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Assessing Dynamic Efficiency: Theory and Evidence

  • Andrew B. Abel
  • N. Gregory Mankiw
  • Lawrence H. Summers
  • Richard J. Zeckhauser

The issue of dynamic efficiency is central to analyses of capital accumulation and economic growth. Yet the question of what operating characteristics of an economy subject to productivity shocks should be examined to determine whether or not it is efficient has not been resolved. This paper develops criterion based on observables for determining whether or not an economy is dynamically efficient. The criterion involves a comparison of the cash flows generated by capital with the volume of investment. Its application to the United States economy and the economies of other major OECD nations suggests that they are dynamically efficient.

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File URL: http://www.nber.org/papers/w2097.pdf
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Paper provided by National Bureau of Economic Research, Inc in its series NBER Working Papers with number 2097.

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Date of creation: Dec 1986
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Publication status: published as Review of Economic Studies, Vol. 56, No. 1, pp. 1-20, (January 1989).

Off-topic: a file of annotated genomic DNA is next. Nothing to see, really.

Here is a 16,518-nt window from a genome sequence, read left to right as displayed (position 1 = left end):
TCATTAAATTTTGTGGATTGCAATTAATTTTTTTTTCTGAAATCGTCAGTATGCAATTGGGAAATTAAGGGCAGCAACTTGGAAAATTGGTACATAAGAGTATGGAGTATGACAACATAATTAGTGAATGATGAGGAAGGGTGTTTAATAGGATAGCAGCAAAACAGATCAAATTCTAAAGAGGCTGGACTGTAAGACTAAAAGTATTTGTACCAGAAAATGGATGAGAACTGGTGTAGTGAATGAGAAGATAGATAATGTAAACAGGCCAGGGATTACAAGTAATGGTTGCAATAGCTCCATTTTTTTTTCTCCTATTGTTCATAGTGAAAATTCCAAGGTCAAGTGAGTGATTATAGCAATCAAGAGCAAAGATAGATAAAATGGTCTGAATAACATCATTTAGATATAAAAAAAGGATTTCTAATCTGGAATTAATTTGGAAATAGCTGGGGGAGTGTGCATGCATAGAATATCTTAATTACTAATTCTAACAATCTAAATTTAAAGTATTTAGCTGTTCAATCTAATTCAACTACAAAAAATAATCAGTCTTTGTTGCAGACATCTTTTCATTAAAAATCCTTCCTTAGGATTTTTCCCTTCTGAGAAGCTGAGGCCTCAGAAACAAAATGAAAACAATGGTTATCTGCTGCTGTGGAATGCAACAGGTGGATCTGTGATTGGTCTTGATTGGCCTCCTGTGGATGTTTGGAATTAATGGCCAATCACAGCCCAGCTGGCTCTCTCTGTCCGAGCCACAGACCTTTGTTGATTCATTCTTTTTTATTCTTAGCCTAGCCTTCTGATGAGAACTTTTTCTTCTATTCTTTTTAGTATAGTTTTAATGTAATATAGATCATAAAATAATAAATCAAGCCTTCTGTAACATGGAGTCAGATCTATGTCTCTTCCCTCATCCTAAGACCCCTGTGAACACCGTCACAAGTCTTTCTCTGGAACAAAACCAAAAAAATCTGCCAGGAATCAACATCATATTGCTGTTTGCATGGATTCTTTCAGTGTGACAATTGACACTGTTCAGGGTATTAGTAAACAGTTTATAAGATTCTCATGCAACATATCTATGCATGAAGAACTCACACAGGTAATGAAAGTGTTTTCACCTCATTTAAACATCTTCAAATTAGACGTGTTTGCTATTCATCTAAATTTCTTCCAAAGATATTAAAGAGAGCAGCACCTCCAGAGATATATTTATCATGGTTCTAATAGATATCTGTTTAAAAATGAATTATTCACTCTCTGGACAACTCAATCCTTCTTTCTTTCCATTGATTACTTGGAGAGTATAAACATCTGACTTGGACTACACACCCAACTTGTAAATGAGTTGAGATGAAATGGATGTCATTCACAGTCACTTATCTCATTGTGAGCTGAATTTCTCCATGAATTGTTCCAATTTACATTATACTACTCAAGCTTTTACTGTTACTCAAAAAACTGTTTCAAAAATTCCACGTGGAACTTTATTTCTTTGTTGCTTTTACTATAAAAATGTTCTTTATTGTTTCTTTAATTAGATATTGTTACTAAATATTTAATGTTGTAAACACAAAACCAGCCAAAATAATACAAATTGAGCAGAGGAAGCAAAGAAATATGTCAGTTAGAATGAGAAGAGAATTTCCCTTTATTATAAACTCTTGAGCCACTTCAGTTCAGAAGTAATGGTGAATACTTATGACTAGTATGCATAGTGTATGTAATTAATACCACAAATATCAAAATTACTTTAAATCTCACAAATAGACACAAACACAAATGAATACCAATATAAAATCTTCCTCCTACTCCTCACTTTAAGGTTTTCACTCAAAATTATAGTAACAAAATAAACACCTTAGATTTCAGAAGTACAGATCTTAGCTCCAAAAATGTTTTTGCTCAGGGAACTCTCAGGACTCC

Handle: RePEc:nbr:nberwo:2097
Note: EFG PR
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  1. Cass, David, 1972. "On capital overaccumulation in the aggregative, neoclassical model of economic growth: A complete characterization," Journal of Economic Theory, Elsevier, vol. 4(2), pages 200-223, April.
  2. Frederic S. Mishkin, 1982. "The Real Interest Rate: A Multi-Country Empirical Study," NBER Working Papers 1047, National Bureau of Economic Research, Inc.
  3. Barro, Robert J, 1974. "Are Government Bonds Net Wealth?," Journal of Political Economy, University of Chicago Press, vol. 82(6), pages 1095-1117, Nov.-Dec..
  4. R. Mehra & E. Prescott, 2010. "The equity premium: a puzzle," Levine's Working Paper Archive 1401, David K. Levine.
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  6. Lucas, Robert E, Jr, 1978. "Asset Prices in an Exchange Economy," Econometrica, Econometric Society, vol. 46(6), pages 1429-45, November.
  7. Feldstein, Martin S, 1977. "Does the United States Save too Little?," American Economic Review, American Economic Association, vol. 67(1), pages 116-21, February.
  8. Martin Feldstein & Lawrence Summers, 1977. "Is the Rate of Profit Falling?," Brookings Papers on Economic Activity, Economic Studies Program, The Brookings Institution, vol. 8(1), pages 211-228.
  9. Tirole, Jean, 1985. "Asset Bubbles and Overlapping Generations," Econometrica, Econometric Society, vol. 53(6), pages 1499-1528, November.
  10. Robert J. Shiller, 1984. "Stock Prices and Social Dynamics," Cowles Foundation Discussion Papers 719R, Cowles Foundation for Research in Economics, Yale University.
  11. Feldstein, Martin S, 1976. "Perceived Wealth in Bonds and Social Security: A Comment," Journal of Political Economy, University of Chicago Press, vol. 84(2), pages 331-36, April.
  12. Samuelson, Paul A., 1979. "Why we should not make mean log of wealth big though years to act are long," Journal of Banking & Finance, Elsevier, vol. 3(4), pages 305-307, December.
  13. Solow, Robert M., 2000. "Growth Theory: An Exposition," OUP Catalogue, Oxford University Press, edition 2, number 9780195109030, March.
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